• First published in 2004 as Bartholomew’s Notes on Religion (BNOR).

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The Man With the Power

With Jean-Bertrand Aristide in exile from Haiti, the Christian Religious Right are rejoicing. Aristide, of course, was a proponent of liberation theology and had given state recognition to voodoo – an attempt “to rededicate Haiti to Satan”, according to Jim Uttley, a former second-generation missionary to the republic. Reports from ASSIST Ministries describe a corrupt tyrant, and contrast the evil dictator with the good old days of Paul Magloire.

Uttley describes Aristide’s nefarious cunning: “He used his position as a priest to gain power and then used that power as president to sway the hearts and minds of his citizens as well as foreign powers, to do his bidding.” What a shocker! Thank God for people like Uttley who can see past the façade and know better than the Haitians what’s good for them. Meanwhile, Joanne Derstine of Gospel Crusade tells of “pro-Aristide” thugs attacking a boys’ home (Derstine is the daughter of Dr. Gerald Derstine, who set up Christian Zionist groups in central America back in the 1980s.)

Now, Aristide was far from perfect, but there is another side to the story, as described by Peter Hallward yesterday (although Hallward is critiqued by Christian Aid today). I also fail to see why Aristide was worse than Uttley’s hero Magloire, who modernised the country, but who also, according to his Guardian obit in 2001:

scored a time-honoured 99% of the poll when the new system [of elections] was first used soon after his 1950 coup. But corruption, growing repression, the destruction wrought by Hurricane Hazel in 1954, and the theft of subsequent relief funds turned the tide against Magloire.

The difference, of course, was that Magloire was a strict ant-Communist, and in such cases (as with Chiang Kai-Shek or Rios Montt), politically-minded conservative Christians are generally rather more indulgent of corruption and repression.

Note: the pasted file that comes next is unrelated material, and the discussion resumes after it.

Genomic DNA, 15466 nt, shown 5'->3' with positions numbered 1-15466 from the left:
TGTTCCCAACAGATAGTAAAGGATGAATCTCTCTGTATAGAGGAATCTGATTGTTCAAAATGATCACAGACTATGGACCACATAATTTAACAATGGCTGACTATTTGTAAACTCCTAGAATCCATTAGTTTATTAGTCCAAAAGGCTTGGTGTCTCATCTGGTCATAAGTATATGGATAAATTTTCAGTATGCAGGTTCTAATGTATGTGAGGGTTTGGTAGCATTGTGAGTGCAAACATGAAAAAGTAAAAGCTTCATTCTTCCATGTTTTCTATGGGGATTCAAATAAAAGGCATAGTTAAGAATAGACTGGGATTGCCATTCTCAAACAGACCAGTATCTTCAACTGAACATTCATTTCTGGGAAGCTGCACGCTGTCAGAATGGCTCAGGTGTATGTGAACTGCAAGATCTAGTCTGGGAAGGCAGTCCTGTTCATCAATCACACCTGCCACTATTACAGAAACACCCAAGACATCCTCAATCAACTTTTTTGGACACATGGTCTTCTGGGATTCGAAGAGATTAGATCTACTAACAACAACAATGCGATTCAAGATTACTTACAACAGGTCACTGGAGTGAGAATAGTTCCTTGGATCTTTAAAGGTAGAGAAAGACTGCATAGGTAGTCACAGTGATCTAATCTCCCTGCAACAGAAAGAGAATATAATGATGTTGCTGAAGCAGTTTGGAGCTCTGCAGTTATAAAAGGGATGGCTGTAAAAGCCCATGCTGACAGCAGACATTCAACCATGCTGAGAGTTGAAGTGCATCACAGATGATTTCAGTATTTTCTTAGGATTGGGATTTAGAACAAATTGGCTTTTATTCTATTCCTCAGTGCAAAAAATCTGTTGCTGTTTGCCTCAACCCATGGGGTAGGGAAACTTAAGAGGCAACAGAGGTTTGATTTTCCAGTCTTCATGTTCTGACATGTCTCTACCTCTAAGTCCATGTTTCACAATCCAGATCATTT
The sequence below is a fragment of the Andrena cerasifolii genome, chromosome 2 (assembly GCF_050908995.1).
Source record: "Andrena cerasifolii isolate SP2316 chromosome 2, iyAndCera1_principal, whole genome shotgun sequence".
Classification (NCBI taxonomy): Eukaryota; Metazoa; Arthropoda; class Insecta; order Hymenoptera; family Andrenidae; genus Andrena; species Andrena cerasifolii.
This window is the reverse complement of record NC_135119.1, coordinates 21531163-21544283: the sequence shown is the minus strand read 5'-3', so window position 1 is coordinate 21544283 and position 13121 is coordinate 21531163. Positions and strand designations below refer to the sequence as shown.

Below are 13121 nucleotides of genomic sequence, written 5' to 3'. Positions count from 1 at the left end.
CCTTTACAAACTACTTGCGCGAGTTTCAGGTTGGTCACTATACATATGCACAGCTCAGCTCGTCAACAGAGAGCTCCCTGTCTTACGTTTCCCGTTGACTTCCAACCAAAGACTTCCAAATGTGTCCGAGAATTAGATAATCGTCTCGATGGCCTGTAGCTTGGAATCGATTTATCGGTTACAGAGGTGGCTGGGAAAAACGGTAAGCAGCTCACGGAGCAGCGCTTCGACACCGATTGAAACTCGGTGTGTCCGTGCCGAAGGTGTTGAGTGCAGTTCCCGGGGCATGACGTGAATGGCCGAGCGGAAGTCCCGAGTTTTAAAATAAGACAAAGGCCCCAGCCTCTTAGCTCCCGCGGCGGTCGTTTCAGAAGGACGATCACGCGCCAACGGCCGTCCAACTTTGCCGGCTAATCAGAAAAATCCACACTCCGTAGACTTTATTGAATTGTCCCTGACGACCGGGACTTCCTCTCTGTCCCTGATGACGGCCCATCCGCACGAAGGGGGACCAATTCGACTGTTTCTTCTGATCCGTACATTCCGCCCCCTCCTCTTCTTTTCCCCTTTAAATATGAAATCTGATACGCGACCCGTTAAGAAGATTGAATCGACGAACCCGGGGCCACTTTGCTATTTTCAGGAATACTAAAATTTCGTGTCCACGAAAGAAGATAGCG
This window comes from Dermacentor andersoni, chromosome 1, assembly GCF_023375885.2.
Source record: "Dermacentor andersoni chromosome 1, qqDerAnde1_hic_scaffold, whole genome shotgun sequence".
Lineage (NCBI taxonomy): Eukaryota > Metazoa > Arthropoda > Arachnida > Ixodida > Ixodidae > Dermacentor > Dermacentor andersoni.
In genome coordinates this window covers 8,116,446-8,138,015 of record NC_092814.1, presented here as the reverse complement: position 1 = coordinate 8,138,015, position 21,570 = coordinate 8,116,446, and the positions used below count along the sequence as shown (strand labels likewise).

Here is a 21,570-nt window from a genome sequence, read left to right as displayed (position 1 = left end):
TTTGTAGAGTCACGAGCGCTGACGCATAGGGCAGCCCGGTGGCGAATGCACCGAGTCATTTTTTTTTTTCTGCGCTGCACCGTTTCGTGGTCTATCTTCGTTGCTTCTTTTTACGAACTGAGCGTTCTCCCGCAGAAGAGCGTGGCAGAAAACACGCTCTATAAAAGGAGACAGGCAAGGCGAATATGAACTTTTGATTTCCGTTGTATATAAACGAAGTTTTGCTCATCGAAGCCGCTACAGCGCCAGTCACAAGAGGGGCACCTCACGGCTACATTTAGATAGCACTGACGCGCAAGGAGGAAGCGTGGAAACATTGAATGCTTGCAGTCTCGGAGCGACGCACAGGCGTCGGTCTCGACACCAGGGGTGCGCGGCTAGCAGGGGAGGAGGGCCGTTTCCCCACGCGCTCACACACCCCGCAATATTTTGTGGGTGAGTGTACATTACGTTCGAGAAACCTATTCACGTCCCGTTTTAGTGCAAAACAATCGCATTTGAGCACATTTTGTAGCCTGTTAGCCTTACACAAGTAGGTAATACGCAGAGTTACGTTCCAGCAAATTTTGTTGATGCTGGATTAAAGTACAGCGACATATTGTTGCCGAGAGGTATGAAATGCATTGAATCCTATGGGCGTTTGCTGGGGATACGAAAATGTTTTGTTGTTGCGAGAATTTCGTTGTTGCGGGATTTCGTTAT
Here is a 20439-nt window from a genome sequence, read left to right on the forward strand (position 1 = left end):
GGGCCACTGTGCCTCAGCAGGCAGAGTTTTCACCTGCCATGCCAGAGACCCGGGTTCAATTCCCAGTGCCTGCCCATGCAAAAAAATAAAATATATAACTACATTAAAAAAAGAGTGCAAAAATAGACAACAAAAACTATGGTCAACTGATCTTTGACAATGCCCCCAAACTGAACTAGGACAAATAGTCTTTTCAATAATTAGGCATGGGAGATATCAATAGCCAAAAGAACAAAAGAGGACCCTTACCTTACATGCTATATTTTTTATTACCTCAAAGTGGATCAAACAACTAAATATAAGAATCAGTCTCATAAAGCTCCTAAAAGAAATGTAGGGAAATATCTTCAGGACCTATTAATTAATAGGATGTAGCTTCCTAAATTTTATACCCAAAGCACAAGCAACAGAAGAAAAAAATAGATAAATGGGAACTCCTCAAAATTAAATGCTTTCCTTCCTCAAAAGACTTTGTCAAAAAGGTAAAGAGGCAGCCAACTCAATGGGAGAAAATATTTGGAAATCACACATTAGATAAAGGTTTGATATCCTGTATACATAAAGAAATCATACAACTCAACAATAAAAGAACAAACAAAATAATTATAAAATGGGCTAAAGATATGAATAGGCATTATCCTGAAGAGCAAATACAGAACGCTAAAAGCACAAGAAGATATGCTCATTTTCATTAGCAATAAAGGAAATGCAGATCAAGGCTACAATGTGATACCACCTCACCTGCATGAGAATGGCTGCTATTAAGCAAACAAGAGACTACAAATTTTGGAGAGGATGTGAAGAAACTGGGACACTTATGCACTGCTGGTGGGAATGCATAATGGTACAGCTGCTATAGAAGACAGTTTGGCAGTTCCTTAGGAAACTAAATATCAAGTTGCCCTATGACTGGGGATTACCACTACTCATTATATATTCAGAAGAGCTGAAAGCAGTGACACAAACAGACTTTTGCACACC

As for the voodoo, The Revealer weblog currently has a good analysis of how the media are failing to say anything sensible about this religious tradition.

UPDATE (8 March 2004): Turns out that the voodoo priests themsleves are claiming credit for Aristide’s flight to the Central African Republic:

Mr Aristide…adopted as his symbol the cockerel, a voodoo icon. Mr Aristide…was guilty of the voodoo equivalent of hubris and then struck down by its version of nemesis, several voodo priests said this week…

3 Responses

  1. I wish I understood better what’s going on in Haiti. Is the coup really about voodoo? What else is at stake? What is there to fight over, over there? Is there oil there or something? I’ll follow your links, but I don’t have much brainpower left for this. Thanks for trying to clue us in.

  2. Later… Now I see, I think. Another democratically elected upstart leader who tried to buck the worldwide fascist system and help his own poor citizens. Like Chavez.

  3. […] decried by American missionaries as an attempt “to rededicate Haiti to Satan”, and, as I blogged in 2004, there was rejoicing when he was forced to flee the […]

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